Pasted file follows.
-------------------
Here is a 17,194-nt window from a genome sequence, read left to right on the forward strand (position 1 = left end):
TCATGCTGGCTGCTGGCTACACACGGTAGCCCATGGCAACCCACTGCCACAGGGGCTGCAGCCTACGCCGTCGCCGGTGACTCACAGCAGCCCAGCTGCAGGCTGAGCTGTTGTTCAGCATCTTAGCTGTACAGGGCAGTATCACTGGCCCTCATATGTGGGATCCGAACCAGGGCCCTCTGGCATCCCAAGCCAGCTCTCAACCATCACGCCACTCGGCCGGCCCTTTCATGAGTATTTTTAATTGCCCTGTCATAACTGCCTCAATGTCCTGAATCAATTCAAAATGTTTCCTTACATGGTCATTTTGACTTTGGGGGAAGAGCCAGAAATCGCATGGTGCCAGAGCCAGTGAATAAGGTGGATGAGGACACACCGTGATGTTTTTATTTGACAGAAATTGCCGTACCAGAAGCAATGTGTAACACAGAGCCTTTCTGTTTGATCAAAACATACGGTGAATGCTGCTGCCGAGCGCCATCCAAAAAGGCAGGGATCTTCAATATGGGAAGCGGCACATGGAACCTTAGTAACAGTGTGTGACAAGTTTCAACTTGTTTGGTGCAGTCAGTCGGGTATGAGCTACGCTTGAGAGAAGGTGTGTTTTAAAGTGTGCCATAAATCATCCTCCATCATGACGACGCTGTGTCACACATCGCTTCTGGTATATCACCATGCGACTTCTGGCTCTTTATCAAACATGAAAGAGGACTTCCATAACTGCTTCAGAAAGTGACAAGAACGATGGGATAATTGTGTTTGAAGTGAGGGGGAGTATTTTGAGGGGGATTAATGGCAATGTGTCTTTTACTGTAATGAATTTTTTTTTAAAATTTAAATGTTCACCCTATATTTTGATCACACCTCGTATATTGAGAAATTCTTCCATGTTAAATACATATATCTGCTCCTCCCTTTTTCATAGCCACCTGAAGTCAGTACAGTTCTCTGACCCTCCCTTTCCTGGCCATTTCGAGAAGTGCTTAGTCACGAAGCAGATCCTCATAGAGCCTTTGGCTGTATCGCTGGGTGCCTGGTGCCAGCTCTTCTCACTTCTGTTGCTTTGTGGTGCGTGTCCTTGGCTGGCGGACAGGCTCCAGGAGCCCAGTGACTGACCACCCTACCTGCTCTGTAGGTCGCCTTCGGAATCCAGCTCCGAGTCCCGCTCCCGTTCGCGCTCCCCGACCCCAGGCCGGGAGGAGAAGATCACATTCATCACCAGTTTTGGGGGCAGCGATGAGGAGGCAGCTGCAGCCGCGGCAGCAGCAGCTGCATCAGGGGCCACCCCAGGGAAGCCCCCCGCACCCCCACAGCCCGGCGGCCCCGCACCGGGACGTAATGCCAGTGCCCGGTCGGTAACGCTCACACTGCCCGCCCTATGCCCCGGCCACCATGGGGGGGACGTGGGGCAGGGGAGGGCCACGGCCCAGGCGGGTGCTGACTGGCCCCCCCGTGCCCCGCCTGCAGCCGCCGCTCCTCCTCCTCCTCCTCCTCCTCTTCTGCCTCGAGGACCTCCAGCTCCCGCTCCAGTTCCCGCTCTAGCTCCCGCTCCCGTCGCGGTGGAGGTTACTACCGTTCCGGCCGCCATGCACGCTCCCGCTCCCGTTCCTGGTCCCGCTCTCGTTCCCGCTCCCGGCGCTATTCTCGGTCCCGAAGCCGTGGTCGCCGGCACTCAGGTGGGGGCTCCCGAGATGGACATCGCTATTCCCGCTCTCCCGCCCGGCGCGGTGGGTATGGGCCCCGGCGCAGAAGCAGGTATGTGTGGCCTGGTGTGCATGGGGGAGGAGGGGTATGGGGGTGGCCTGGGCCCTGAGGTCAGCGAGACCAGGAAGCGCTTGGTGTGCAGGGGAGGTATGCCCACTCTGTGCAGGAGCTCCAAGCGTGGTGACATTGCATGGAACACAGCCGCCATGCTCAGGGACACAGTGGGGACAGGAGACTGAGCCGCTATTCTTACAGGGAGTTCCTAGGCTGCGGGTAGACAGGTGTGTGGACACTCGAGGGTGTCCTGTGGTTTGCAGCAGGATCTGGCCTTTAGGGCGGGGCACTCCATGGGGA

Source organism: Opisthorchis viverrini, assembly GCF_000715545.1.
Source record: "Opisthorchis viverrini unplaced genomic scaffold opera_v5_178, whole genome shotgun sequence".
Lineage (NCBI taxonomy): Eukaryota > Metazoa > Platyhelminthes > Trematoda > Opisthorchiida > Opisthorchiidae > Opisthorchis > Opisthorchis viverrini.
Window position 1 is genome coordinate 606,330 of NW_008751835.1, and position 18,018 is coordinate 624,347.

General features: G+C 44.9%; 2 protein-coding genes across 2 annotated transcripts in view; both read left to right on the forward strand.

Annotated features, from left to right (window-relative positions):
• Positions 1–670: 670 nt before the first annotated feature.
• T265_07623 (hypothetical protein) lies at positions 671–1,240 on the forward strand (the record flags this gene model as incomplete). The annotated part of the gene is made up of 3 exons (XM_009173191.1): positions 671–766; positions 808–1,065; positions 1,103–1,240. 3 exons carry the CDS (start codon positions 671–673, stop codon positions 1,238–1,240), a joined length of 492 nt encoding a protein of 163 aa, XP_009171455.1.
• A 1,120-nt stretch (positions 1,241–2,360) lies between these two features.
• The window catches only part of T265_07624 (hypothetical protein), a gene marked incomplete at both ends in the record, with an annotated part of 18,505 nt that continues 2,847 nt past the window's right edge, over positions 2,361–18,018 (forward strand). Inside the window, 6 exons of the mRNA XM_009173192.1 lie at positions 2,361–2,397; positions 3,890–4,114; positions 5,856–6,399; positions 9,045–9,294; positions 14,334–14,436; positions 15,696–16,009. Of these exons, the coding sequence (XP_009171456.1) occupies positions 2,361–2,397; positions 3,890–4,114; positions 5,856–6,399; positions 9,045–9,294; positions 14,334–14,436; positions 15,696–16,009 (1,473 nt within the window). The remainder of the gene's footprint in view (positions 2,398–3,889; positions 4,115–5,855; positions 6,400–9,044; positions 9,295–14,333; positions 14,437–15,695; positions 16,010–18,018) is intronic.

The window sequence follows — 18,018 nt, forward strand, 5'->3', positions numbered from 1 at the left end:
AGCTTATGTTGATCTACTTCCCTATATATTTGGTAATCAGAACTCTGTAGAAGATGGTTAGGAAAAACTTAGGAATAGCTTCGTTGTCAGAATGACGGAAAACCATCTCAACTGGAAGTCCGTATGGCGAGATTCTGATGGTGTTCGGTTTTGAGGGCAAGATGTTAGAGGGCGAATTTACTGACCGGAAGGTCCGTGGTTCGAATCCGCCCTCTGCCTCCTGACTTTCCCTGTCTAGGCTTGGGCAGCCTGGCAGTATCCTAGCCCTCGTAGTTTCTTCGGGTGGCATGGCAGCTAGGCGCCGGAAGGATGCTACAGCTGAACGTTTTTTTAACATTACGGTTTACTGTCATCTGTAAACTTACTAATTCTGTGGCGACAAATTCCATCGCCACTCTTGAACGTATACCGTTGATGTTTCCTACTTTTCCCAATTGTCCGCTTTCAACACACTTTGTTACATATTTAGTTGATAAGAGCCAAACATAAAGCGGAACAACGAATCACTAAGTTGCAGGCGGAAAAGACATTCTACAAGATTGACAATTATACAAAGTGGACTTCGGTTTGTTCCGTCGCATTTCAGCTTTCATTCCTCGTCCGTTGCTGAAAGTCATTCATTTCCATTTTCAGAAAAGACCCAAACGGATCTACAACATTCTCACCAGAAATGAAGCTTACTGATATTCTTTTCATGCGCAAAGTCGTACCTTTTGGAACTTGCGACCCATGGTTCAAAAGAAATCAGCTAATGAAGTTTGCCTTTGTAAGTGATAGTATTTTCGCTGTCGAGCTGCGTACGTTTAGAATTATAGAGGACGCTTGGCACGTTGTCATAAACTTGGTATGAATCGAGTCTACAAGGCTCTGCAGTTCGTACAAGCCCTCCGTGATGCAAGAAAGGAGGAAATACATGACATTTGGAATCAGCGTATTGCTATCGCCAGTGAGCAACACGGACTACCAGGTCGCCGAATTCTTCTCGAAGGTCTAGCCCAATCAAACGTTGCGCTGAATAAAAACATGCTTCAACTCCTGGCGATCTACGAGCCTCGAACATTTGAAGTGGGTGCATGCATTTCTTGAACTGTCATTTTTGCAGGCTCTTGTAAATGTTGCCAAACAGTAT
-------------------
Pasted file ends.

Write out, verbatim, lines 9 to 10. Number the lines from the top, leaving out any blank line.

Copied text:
• Positions 1–670: 670 nt before the first annotated feature.
• T265_07623 (hypothetical protein) lies at positions 671–1,240 on the forward strand (the record flags this gene model as incomplete). The annotated part of the gene is made up of 3 exons (XM_009173191.1): positions 671–766; positions 808–1,065; positions 1,103–1,240. 3 exons carry the CDS (start codon positions 671–673, stop codon positions 1,238–1,240), a joined length of 492 nt encoding a protein of 163 aa, XP_009171455.1.